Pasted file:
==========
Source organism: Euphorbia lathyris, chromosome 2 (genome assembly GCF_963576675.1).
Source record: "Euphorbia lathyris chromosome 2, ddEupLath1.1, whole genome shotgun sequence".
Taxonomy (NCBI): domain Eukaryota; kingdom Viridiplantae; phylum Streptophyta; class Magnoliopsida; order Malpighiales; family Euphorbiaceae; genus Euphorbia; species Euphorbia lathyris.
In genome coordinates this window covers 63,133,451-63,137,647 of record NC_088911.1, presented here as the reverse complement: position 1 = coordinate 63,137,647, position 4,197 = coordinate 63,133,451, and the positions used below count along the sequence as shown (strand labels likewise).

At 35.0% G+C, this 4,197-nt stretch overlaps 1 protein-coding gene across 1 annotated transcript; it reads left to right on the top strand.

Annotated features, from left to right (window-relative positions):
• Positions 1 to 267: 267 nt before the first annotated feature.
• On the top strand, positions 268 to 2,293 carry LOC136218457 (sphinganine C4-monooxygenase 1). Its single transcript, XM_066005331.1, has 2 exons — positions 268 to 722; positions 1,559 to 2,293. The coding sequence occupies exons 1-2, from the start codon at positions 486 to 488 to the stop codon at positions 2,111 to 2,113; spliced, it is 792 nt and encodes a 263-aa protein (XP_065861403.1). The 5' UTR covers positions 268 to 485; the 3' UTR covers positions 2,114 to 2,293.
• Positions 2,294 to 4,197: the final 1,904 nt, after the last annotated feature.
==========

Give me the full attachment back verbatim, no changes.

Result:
Source organism: Euphorbia lathyris, chromosome 2 (genome assembly GCF_963576675.1).
Source record: "Euphorbia lathyris chromosome 2, ddEupLath1.1, whole genome shotgun sequence".
Taxonomy (NCBI): domain Eukaryota; kingdom Viridiplantae; phylum Streptophyta; class Magnoliopsida; order Malpighiales; family Euphorbiaceae; genus Euphorbia; species Euphorbia lathyris.
In genome coordinates this window covers 63,133,451-63,137,647 of record NC_088911.1, presented here as the reverse complement: position 1 = coordinate 63,137,647, position 4,197 = coordinate 63,133,451, and the positions used below count along the sequence as shown (strand labels likewise).

At 35.0% G+C, this 4,197-nt stretch overlaps 1 protein-coding gene across 1 annotated transcript; it reads left to right on the top strand.

Annotated features, from left to right (window-relative positions):
• Positions 1 to 267: 267 nt before the first annotated feature.
• On the top strand, positions 268 to 2,293 carry LOC136218457 (sphinganine C4-monooxygenase 1). Its single transcript, XM_066005331.1, has 2 exons — positions 268 to 722; positions 1,559 to 2,293. The coding sequence occupies exons 1-2, from the start codon at positions 486 to 488 to the stop codon at positions 2,111 to 2,113; spliced, it is 792 nt and encodes a 263-aa protein (XP_065861403.1). The 5' UTR covers positions 268 to 485; the 3' UTR covers positions 2,114 to 2,293.
• Positions 2,294 to 4,197: the final 1,904 nt, after the last annotated feature.